Sightings, strandings and Irukandji syndrome caused by envenomations of the large, rarely observed jellyfish; Keesingia gigas Gershwin, 2014 (Cnidaria: Cubozoa: Carybdeida: Alatinidae) in north-western Australia

John K. Keesing, Peter Barnes, Brooke Ingram, Lisa Ann Gershwin, Dongyan Liu, Dirk Slawinski

Research output: Contribution to journalArticle

Abstract

Beach strandings of 31 Keesingia gigas Gershwin, 2014, occurred in Exmouth Gulf, north-western Aus-tralia, between 16 and 25 March 2016, with 17 strandings recorded in just two days. Between 28 March and 31 May 2017 there were another 54 reports of K. gigas, many of multiple individuals, mostly on the Ningaloo coast west of Exmouth. These events provided an opportunity to examine this large but rarely observed jellyfish, as the only previous specimen collected was the holotype, off Shark Bay in 2012. Of 19 specimens collected and/or photographed on the beach in 2016, overall medusa length ranged from 190 to 345 mm, except for two 80 mm individuals. All but one of the smallest lacked tentacles, consistent with the original description of the species, photographs and field observations recorded in this study. The tentacles observed on the smallest animal examined may represent ontogenetic vari-ability. Clusters of nematocysts were observed on the velarial margin of the bell. Three confirmed envenomations of adult people in 2016 did not result in them developing symptoms of Irukandji syndrome, however among six confirmed envenomations in 2017, two stings to adults resulted in some systemic Irukandji syndrome symptoms. In 2016, most sightings of K. gigas were in Exmouth Gulf, while in 2017 almost all were on the ocean side of North West Cape, indicating distribution was not solely restricted to Exmouth Gulf. Prevailing winds in the five days leading up to strandings in 2016 also suggest the jellyfish had been transported from the ocean north of Exmouth and not from within Exmouth Gulf. Similarly in 2017, prevailing winds and waves were consistent with currents moving jellyfish from north to south, with the time course of observations beginning in the northern part of Ningaloo in March and finishing in the southern section in May. All known sightings of K. gigas have been made in the March to May period in five separate years. Public awareness campaigns by the Shire of Exmouth in 2016 and Department of Biodiversity, Conservation and Attractions in 2017 were successful in raising awareness of the potential threat to swimmers and beach users and also proved effective in obtaining reports of the distribution of K. gigas.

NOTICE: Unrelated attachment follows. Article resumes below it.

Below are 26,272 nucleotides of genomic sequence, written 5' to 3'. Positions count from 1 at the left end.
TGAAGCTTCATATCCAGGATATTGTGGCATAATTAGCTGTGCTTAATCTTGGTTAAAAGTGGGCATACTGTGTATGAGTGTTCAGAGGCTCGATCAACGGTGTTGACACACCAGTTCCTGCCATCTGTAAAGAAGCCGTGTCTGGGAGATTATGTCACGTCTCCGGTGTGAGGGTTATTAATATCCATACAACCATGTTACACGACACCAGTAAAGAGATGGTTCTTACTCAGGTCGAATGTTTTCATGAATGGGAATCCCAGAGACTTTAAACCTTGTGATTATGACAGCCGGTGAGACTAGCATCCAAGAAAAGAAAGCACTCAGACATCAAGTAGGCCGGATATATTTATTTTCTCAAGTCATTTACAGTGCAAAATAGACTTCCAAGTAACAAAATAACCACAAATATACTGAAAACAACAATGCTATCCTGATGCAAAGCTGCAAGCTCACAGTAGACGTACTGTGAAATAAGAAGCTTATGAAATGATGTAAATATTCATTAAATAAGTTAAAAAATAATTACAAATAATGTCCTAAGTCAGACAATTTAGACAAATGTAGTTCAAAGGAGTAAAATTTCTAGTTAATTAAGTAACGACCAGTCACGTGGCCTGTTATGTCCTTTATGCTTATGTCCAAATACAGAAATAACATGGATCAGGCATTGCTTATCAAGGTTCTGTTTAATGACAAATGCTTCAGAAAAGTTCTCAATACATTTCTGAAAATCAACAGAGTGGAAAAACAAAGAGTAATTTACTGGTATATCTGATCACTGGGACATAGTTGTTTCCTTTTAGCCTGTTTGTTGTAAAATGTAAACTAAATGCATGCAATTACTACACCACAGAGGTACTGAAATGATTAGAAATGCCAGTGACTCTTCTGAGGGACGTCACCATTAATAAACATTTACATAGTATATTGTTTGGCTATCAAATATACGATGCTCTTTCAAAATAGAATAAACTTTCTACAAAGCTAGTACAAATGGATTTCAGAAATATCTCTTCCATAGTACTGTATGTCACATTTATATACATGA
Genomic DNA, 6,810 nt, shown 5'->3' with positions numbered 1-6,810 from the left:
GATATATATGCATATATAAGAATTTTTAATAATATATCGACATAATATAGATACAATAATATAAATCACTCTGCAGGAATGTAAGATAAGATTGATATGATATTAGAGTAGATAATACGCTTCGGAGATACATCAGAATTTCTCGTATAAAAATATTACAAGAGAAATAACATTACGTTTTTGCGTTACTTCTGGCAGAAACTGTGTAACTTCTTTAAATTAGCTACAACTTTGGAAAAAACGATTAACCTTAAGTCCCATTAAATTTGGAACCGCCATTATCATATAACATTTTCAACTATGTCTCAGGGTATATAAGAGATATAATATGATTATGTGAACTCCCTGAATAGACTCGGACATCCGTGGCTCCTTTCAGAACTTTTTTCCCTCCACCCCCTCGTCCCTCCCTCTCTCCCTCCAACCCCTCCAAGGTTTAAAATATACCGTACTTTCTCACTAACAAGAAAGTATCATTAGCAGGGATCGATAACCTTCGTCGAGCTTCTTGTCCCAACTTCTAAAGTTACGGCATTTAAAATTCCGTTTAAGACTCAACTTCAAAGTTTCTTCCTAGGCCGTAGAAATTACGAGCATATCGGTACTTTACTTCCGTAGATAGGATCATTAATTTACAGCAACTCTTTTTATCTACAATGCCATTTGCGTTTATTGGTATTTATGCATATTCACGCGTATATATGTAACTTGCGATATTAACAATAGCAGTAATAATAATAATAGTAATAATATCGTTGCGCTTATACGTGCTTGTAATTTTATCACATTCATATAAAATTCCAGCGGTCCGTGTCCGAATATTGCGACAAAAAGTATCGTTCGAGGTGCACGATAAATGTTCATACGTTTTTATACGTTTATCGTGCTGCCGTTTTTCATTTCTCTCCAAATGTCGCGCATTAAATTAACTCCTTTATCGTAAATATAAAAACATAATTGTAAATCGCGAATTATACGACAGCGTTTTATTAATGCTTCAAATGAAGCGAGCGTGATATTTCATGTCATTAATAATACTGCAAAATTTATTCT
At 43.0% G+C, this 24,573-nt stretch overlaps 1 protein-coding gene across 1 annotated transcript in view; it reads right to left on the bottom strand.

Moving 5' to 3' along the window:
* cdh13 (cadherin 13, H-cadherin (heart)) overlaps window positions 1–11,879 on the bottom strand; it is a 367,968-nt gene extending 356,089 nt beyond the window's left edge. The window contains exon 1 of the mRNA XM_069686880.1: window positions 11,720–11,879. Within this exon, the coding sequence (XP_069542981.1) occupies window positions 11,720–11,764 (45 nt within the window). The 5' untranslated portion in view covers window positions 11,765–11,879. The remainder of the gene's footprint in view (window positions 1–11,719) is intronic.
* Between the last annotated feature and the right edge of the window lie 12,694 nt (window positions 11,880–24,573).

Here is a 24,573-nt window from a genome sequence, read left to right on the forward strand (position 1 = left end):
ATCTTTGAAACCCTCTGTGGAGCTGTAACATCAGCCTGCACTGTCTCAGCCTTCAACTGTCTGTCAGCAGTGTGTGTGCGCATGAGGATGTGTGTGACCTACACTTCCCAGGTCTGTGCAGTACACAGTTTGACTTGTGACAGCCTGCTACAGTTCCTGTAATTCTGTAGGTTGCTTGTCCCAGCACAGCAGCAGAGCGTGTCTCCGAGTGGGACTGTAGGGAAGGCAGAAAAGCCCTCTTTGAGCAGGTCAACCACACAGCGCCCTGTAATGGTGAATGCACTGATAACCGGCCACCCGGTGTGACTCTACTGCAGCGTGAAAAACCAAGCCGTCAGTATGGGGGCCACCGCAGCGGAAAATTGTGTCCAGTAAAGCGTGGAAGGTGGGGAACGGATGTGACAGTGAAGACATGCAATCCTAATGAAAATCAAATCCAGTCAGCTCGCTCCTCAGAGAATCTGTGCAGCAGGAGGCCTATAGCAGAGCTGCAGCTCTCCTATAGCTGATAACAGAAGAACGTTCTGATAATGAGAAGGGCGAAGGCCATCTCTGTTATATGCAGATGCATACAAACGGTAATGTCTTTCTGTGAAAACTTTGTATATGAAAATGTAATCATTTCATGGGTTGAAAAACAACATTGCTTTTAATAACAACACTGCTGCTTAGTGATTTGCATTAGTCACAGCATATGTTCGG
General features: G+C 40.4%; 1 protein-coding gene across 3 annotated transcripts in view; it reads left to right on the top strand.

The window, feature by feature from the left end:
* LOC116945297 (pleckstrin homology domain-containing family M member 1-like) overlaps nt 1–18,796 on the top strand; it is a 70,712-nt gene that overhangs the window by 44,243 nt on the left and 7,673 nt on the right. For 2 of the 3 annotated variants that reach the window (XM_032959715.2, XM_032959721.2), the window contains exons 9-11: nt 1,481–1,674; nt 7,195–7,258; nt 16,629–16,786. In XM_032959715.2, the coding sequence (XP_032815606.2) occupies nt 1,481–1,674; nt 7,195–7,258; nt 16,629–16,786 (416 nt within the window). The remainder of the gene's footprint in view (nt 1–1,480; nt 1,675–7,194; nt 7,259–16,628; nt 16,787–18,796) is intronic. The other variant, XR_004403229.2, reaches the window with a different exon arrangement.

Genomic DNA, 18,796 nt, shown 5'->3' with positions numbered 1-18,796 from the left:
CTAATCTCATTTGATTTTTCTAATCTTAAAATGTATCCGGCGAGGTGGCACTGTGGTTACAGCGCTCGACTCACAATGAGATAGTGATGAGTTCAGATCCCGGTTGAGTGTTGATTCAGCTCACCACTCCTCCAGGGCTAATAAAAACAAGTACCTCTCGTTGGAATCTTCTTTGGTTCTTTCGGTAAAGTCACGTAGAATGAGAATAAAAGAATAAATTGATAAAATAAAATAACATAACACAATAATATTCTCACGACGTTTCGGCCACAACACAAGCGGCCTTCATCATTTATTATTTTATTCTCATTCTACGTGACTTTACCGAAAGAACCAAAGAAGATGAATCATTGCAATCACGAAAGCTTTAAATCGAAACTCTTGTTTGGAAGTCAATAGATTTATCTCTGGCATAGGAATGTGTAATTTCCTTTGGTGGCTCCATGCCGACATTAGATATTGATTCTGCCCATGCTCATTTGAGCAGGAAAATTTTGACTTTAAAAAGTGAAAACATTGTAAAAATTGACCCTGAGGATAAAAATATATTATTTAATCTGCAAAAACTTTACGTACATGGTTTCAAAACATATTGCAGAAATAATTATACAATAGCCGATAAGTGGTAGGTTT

Original languageEnglish
Pages (from-to)156-167
Number of pages12
JournalPlankton and Benthos Research
Volume15
Issue number2
DOIs
Publication statusPublished - 2020

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